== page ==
Kellogg course 42
There is a disconnection of the public’s understanding of what happens to our food and fibre, through the supply chain, from pasture to plate. The objective of this research was to understand how New Zealand’s primary industry can communicate the importance of agricultural science more effectively to the New Zealand public, and who should be responsible for doing this. Understanding how the rural community views current government support for agricultural science and science funding is also important. The aim here is to determine how best to ensure that there is a better appreciation of the value of agricultural science to New Zealand’s bioeconomy.
The purpose of this report is therefore to understand the current plant breeding technologies and compare them to the controversial genetic technologies which have recently become available to New Zealand.
My research details past, current, and future plant breeding methods, from cross and hybrid breeding, chemical and radiation breeding to new breeding technologies such as Genomic selection, Marker-assisted selection, Genetic modification, and Gene editing.
From the Back Paddock to the Board Room: Dairy Women’s Network and Pathways to Gender Diversity in Governance
I explored the ways that we can get dairy farming women into New Zealand boardrooms to see better outcomes for our businesses and economy. This is not about men versus women or disregarding the importance of experience, it is about what we need to do to be closing the gender gap on boards, having diversity of thought around the boardroom and avoiding ‘group think’. It is about the individual having the confidence to bring their true self to the table and express their views.
The purpose of this report is to investigate three key areas regarding strategic alliances:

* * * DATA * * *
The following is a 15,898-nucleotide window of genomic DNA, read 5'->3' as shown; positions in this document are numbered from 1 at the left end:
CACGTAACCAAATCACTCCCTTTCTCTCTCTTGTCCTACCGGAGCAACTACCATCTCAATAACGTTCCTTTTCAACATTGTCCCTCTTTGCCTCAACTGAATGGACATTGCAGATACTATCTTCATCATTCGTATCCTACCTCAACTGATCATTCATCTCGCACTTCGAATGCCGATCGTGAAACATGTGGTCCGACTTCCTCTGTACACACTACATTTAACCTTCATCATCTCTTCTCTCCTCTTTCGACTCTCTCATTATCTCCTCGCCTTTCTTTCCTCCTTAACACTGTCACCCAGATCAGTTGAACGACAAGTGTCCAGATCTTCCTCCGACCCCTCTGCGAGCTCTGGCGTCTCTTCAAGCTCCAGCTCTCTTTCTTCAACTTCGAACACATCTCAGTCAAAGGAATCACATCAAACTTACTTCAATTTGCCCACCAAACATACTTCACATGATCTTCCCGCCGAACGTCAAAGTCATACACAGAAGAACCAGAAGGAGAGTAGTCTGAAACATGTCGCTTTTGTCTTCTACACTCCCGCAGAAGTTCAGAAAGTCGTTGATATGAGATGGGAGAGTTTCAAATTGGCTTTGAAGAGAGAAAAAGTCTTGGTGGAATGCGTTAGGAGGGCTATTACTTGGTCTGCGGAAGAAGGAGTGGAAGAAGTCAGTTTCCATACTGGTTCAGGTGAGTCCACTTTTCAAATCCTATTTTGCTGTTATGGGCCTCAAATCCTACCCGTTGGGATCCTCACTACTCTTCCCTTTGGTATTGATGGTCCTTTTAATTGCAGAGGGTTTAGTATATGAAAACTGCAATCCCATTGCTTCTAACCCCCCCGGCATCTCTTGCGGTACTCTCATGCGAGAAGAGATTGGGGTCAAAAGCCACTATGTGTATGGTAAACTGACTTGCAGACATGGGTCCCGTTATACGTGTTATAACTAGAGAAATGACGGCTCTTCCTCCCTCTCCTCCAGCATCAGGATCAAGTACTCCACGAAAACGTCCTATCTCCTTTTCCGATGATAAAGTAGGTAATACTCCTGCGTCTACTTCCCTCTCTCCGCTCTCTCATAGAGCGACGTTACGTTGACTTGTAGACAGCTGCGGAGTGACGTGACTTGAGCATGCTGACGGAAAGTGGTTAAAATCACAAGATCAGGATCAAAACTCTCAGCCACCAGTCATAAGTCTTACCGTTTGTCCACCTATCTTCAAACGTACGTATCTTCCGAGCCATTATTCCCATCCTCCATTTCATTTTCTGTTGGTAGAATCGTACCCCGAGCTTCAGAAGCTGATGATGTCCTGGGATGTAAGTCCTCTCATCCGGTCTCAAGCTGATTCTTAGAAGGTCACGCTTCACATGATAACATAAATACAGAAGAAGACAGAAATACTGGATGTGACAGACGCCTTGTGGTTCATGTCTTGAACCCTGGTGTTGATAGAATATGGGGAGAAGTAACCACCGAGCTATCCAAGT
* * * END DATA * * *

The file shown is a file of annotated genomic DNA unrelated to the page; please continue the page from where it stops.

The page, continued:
1. Explore the benefits and risks associated with alliance relationships
2. Understand how to implement and maintain a strategic alliance
3. Investigate the current use of strategic alliances in the agriculture industry and the appetite for more collaboration
How well farmers understand their finances? Looking at the implications of low levels of financial literacy
The purpose of this report is to understand the current level of financial literacy within farming agricultural sector, be it, horticulture, arable, dairy, sheep and beef sectors. It is important to measure the current level of financial acumen to understand what the barriers are impacting one’s ability to upskill, and what the implications are to farmers and their wider support networks. From understanding the barriers and implications we can then conclude with recommendations to where and how farmers, rural professionals, industry-good organisations, software providers and government bodies can help improve and upskill one’s financial literacy to create resilient businesses and a stronger economy.
Just for the Health of it – enhancing the wellbeing of employees in the post harvest-kiwifruit Industry.
This report explores ways that well-being can be enhanced in the post-harvest kiwifruit sector. The kiwifruit industry has expanded substantially over the last few years and is expected to continue with exponential growth. It is more important than ever to focus on the well being of employees to ensure that the industry can fulfill its potential.